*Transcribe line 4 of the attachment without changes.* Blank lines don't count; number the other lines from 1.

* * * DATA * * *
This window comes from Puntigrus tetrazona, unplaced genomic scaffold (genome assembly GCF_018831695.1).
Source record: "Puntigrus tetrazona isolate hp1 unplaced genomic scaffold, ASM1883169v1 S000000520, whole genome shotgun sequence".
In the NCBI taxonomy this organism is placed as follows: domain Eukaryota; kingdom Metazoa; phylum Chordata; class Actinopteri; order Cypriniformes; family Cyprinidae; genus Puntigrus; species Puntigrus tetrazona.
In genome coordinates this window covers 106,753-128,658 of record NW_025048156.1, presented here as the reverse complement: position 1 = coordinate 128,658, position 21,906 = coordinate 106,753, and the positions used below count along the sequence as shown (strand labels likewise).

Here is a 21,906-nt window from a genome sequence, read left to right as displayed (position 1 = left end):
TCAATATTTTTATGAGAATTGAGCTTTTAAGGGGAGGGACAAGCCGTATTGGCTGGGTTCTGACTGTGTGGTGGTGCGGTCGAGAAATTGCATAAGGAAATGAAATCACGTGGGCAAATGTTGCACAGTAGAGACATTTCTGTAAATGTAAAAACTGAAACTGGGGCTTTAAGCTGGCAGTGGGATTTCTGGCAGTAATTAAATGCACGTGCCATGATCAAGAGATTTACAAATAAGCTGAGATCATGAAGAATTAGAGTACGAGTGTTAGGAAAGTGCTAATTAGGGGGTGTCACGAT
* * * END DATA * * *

In genome coordinates this window covers 106,753-128,658 of record NW_025048156.1, presented here as the reverse complement: position 1 = coordinate 128,658, position 21,906 = coordinate 106,753, and the positions used below count along the sequence as shown (strand labels likewise).